I paid the freight and downloaded that October paper.
The relevant paragraph says:
“UVA-Visible Light Exposure. All paint models have been aged for 800 h, employing a SOLARBOX 1500e System (CO.FO.ME.GRA, Milano, Italy.) This chamber is equipped with a xenon lamp (550 W/m2) emitting between 290 and 800 nm (UVA-visible light) and operating at a temperature between 50 and 60 (degrees) C. A soda-lime glass UV filter between the light source and the samples allows simulating exposure to indoor light conditions.”
That’s it. Just a reference to a spectral band obtained from a xenon lamp.
Where did a dozen publications get the LED story?
The ESERF site has a press release: “LED lights may be bad for Van Gogh paintings. 
The deck says: “Dozens of masterpieces are susceptible to light induced darkening of yellow areas.”
The body copy goes on: “An international team of scientists has used synchrotron X-rays to better understand why some bright yellow colours in Vincent Van Gogh’s paintings are turning brown with time, while others do not. The research focus was on chrome yellow, a colour favoured by Van Gogh to depict sunshine and light. Several types of this yellow were found to be very sensitive to green and blue light which causes a darkening of the painting. The scientists recommend that museums identify all paintings with this type of chrome yellow and protect them in particular from the increasingly popular LED lights which emit a large amount of blue.”
Oh? But that latter assertion isn’t in the paper.
Where does that assertion come from?
The Independent attributes it to the man who runs the synchrotron:
“Claus Habfast, from the European Synchrotron Radiation Facility in France, where some of the artworks were studied, said: "LED lights appear to have many advantages but museums should carefully consider that paintings from the Van Gogh era could be affected by them.
"Paintings that have moderate darkening will find this accelerates in the coming years.
"Of course, it's not advisable to put these paintings in the dark because they are part of the cultural heritage of humankind and the public wants to see them. But museums have to strike the right balance," he says.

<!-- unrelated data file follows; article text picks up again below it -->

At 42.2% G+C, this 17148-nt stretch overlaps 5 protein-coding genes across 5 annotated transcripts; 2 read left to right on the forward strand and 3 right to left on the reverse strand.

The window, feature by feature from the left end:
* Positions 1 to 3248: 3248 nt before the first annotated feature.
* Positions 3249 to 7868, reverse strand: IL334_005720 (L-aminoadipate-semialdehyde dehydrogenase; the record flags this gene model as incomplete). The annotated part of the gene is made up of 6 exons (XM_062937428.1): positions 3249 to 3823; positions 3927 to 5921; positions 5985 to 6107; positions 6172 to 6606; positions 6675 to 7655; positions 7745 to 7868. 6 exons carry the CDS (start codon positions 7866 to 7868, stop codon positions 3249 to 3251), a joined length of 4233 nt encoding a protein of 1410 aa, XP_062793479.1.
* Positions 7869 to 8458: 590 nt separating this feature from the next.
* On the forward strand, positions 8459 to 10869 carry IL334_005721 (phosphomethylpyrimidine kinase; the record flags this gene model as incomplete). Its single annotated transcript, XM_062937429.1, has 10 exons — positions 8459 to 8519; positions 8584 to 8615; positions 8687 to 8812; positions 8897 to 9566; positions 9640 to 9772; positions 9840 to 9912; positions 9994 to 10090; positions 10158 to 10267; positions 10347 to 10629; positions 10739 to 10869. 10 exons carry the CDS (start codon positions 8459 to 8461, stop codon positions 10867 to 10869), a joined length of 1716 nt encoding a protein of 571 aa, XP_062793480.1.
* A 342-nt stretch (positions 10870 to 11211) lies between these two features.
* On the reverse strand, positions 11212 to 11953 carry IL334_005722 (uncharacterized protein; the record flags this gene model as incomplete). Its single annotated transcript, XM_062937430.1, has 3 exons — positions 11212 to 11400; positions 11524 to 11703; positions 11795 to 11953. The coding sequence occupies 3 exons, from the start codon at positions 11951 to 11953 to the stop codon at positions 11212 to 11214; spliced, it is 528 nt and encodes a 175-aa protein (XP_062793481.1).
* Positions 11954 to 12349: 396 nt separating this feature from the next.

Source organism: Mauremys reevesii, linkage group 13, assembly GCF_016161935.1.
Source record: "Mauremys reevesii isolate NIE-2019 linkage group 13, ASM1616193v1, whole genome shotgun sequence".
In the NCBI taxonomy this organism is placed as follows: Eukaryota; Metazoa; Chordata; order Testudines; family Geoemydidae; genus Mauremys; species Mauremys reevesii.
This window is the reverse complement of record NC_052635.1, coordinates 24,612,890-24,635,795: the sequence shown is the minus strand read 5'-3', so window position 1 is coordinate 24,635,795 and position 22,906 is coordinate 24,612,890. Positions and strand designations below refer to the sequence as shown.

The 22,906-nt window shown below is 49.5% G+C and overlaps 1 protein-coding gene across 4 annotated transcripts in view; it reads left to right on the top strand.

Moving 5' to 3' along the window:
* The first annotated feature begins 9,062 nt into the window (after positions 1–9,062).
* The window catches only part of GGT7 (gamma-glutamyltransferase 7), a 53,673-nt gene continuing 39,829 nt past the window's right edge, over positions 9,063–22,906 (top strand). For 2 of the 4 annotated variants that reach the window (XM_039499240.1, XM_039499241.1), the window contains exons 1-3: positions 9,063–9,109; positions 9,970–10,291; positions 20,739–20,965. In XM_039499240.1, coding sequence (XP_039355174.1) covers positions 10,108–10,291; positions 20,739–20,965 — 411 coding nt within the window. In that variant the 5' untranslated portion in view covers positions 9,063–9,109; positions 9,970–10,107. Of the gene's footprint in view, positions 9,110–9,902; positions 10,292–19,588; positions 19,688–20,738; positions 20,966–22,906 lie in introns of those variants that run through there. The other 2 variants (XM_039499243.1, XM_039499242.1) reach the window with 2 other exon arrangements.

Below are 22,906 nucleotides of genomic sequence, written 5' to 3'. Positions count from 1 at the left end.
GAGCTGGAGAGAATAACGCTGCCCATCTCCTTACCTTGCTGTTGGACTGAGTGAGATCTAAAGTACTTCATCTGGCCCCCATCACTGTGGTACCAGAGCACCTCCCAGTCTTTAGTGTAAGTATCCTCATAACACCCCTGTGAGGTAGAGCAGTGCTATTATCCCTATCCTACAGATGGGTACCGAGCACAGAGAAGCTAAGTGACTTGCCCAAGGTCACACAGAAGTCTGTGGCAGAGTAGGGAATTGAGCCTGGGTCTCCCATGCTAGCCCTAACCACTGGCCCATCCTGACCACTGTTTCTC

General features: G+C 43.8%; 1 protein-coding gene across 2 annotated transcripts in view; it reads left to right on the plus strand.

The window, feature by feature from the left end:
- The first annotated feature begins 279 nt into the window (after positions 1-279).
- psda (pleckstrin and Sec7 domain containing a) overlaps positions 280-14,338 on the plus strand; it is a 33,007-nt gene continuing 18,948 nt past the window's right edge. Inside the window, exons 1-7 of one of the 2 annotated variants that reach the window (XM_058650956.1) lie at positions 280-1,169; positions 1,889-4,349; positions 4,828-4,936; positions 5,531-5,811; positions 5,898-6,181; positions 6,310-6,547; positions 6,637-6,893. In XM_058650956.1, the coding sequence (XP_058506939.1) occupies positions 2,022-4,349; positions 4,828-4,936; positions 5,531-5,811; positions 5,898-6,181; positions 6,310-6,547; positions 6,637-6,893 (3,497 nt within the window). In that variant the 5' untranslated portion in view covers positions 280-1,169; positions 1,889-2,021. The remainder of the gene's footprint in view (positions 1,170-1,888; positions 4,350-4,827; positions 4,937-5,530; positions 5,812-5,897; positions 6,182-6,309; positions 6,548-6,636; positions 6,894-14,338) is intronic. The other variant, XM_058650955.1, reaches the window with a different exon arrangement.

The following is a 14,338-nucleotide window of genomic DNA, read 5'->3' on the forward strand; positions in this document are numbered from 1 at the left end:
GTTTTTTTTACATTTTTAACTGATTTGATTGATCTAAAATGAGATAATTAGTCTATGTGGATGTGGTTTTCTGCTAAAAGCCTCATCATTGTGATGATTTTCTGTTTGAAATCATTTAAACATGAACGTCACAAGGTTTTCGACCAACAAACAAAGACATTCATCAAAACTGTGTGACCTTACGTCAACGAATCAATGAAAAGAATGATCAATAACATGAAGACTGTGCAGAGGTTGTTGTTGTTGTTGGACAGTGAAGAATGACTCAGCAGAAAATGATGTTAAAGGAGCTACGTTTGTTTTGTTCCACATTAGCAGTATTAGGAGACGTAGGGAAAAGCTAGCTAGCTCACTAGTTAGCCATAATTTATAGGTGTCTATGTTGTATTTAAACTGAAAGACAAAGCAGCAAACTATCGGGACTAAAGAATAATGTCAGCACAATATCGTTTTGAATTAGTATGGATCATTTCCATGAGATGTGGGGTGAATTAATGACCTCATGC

Since the January 13 date The Independent (apparently) broke the story until the search I just performed (7 days later), those quotes were picked up no fewer than 50 times, according to Google.
And I’m probably the first journalist to cough up the 35 bucks to read the actual paper.
By now, you probably want to know what the release that started my research said. (It’s Soraa’s release; it doesn’t quote Mr. Nakamura himself.) Here:
“The degradation studies [Monico et al., Anal. Chem., 2013, 85 (2), pp 860–867] in fact employed a high-intensity Xenon lamp (Cermax 175W) as the photo-excitation source. Xenon lamp spectra are vastly different than those of white-emitting LEDs for illumination, with the Xenon lamp including significant amounts of ultraviolet (UV) light in the UV-A, UV-B, and UV-C wavelength regimes. Degradation was observed under intense (more than 1000x conventional illumination) irradiation when the Xenon lamp was used in conjunction with a so-called “blue” filter passing wavelengths between 335 nm (UV-A) and 525 nm (green), which is in fact about five times broader than the blue wavelength regime. Degradation was more pronounced when a UV filter (240-400 nm) was used, or with no filter at all.
“Photo-oxidation effects are more probable as excitation wavelength gets shorter and it is very plausible that the degradation observed by the researchers at University of Antwerp is caused by UV-A light leaking through the “blue” filter they employed. In contrast, LEDs (including SORAA VIVID LED MR16 2700K, for example) emit essentially no UV-A emission – more than 100,000x less than the filtered Xenon lamp used in the University of Antwerp studies (see chart below).
The sunflowers in the Louvre may be getting browner, but it has not yet been demonstrated that it’s the fault of HB LEDs.